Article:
Going back to pop culture references, many on Twitter are making memes that show Zelensky photoshopped as various Marvel characters, including Captain America. Some people decided he looked like actor Jeremy Renner, who plays Hawkeye in the Marvel movies, and “cast” the actor as Zelensky in…I guess…a war movie? “Fans Cast Jeremy Renner as Zelensky in Ukraine Invasion Fantasy Movie: Too Soon?” A New York Post title read. “Fans…. of what……..,” a person replied.
Sellers on Etsy are even getting in on the action. On the platform you can buy cups with Zelensky’s face surrounded by the colors of the Ukrainian flag, a T-shirt with a quote from the president in flowery writing, another with the face of Zelensky on the famous Barack Obama”Hope“logo, or one that reads”President Zelenskyy, my hero.” Have we learned nothing from the condemned “cuomosexual” meme? No politician needs this level of online fervor and thirst surrounding them, and Zelensky has enough on his plate. “I’m not sure Twitter will survive a milkshake duck of this magnitude,” one person wrote. in response to hero worship.
On TikTok, things aren’t much better. As NPR reported over the weekend, the platform was inundated with videos purportedly from the front lines of the conflict which actually show footage of “old conflicts, scenes from movies and even video game battles as if showing live images on the ground”.
Media questions even called out TikTok for ‘facilitating’ the spread of misinformation, writing: ‘Videos of missile strikes, explosions and gunfights garner millions of views, though some contain older footage unrelated to this conflict or audio-manipulated videos to capitalize on anxious audiences.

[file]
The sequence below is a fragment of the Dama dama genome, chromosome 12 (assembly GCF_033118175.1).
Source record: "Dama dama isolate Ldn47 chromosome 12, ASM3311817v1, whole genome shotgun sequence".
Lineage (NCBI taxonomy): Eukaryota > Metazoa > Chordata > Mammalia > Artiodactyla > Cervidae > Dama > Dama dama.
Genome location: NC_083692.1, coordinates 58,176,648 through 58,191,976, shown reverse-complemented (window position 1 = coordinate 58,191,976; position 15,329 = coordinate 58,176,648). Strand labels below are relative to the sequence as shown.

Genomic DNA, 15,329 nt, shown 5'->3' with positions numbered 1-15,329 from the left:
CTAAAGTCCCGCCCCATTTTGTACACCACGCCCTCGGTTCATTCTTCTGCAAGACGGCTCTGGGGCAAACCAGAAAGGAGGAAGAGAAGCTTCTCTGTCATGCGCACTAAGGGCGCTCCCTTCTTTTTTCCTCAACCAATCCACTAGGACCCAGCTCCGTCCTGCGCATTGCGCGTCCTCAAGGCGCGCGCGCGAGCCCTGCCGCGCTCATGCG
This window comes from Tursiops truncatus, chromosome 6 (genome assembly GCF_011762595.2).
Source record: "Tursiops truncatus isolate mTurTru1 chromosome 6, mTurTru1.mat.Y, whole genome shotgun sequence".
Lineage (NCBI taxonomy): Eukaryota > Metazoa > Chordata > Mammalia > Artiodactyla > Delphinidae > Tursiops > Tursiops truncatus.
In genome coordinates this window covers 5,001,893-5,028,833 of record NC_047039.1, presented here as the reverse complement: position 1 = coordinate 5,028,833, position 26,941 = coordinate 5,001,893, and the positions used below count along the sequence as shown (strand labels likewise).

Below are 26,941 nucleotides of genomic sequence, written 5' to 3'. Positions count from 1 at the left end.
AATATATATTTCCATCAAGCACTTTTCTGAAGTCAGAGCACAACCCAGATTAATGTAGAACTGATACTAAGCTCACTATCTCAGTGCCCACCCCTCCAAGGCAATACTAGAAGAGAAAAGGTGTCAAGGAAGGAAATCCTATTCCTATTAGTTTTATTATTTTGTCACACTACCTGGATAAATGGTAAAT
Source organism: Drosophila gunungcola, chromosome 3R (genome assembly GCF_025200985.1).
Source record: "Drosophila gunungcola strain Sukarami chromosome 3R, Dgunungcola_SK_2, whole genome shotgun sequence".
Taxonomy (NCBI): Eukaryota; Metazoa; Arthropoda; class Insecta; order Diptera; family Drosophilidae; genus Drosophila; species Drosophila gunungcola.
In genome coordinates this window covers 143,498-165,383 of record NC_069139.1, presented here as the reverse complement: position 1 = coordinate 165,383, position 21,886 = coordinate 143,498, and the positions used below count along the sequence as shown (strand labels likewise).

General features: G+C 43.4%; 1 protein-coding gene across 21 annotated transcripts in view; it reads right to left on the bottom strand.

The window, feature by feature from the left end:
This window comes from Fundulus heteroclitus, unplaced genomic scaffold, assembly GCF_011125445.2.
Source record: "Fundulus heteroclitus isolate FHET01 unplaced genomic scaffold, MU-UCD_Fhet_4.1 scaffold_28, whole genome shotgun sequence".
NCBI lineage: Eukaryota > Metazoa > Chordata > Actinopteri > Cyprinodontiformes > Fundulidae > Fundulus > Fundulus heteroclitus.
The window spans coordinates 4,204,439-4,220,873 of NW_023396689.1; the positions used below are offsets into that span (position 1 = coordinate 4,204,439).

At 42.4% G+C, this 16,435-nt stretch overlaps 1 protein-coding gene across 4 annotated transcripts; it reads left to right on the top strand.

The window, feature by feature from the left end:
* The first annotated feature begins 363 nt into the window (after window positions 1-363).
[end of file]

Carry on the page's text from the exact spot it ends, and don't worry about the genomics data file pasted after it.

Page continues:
He blamed one of the app’s key features, the ability to reuse someone else’s audio, as ‘a major source of digital misinformation’ because it allows people to upload new fake videos using the old audio. One of the videos Media Matters called up, which claimed to be from Ukraine and had been viewed more than 5 million times, used audio from a 2020 clip of an explosion in Beirut.
“TikTok’s platform architecture amplifies fear and allows misinformation to thrive in a time of high anxiety,” the watchdog wrote. “While it is crucial that the public stay informed of these high-stakes situations, it seems that the design of the platform is incompatible with the needs of the moment.